Japan hanged three men convicted of murder yesterday, the first executions for the Far Eastern nation since 2019 and the first first under its new prime minister, Fumio Kishida.
The Kyodo news agency identified those executed on 21 December 2021, a as Yasutaka Fujishiro, 65, who murdered seven members of his family in 2004; and Tomoaki Takanezawa, 54, and Mitsunori Onogawa, 44, who were convicted of the 2003 gangland killing of two employees of a pachinko parlour. The execution of the three men has drawn protests from the the Anglican Church in Japan, the Nippon Sei Ko Kai, which has called upon the government to abolish capital punishment.
Approximately 100 convicts are on Japan’s death row. The last executions in Japan took place on 26 December 2019 when three men were hanged. Eighteen were executed in 2018, including 15 members of the Aum Shinrikyo doomsday cult, who were convicted of murder and terrorism for the 1995 attack on the Tokyo subway with Sarin gas.
Seiji Kihara, the deputy chief cabinet secretary, told reporters the death penalty had popular support in Japan. “Given that atrocious crimes keep occurring one after another, it is necessary to execute those whose guilt is extremely grave, so it is inappropriate to abolish capital punishment.”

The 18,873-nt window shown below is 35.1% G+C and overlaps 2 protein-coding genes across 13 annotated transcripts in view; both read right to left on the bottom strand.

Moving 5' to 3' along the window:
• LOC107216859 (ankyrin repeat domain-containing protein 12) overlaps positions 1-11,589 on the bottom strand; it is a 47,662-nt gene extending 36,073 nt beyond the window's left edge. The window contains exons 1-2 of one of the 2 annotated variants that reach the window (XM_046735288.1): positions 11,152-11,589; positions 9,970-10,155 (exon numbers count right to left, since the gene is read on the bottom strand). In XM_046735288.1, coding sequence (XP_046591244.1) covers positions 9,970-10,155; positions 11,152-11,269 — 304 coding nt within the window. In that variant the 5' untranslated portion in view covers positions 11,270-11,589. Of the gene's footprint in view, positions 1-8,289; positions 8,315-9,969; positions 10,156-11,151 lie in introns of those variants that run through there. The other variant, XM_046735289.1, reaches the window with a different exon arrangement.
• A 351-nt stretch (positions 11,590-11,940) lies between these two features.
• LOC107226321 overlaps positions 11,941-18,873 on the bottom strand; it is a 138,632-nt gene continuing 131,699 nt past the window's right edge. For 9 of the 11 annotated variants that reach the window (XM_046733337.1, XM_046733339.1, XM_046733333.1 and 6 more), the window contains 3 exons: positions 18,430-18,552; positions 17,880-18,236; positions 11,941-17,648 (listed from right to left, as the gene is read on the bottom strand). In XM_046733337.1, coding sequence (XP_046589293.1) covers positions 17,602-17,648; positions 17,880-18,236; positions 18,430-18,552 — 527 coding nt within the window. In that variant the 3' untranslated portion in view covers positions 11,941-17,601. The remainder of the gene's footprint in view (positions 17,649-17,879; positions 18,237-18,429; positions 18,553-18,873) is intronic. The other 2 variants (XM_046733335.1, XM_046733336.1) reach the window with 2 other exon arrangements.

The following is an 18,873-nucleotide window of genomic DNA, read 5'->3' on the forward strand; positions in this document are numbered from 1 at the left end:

On 1 Sept 2014 the Nippon Sei Ko Kai urged the government to abolish capital punishment on humanitarian grounds.
The church petition to then Prime Minister Shinzo Abe stated: “The standing use by the nation of the death penalty is counter to Article 36 of the Japanese Constitution which prohibits ‘cruel punishments’ and Article 5 of the Universal Declaration of Human Rights which states the following: ‘No one shall be subjected to torture or to cruel, inhuman or degrading treatment or punishment.’”
“Execution is, plain and simple, systematic murder by the nation,” the NSKK told the prime minister. They noted that several men on death row had been “baptized, have accepted the Christian faith, and are leading religious lives after they were sentenced to death,” and five converts had been executed.
“They had been keen to atone for their crimes, facing their own sins in honesty. However, they were unable to completely reflect on their own responsibilities as their lives were taken by the nation. For this reason, we earnestly hope the death penalty will be abolished as soon as possible. This hope is based on our Christian faith, which defends the life, dignity, and rights of every individual who are all children of God.”, the NSKK bishops and standing committee said.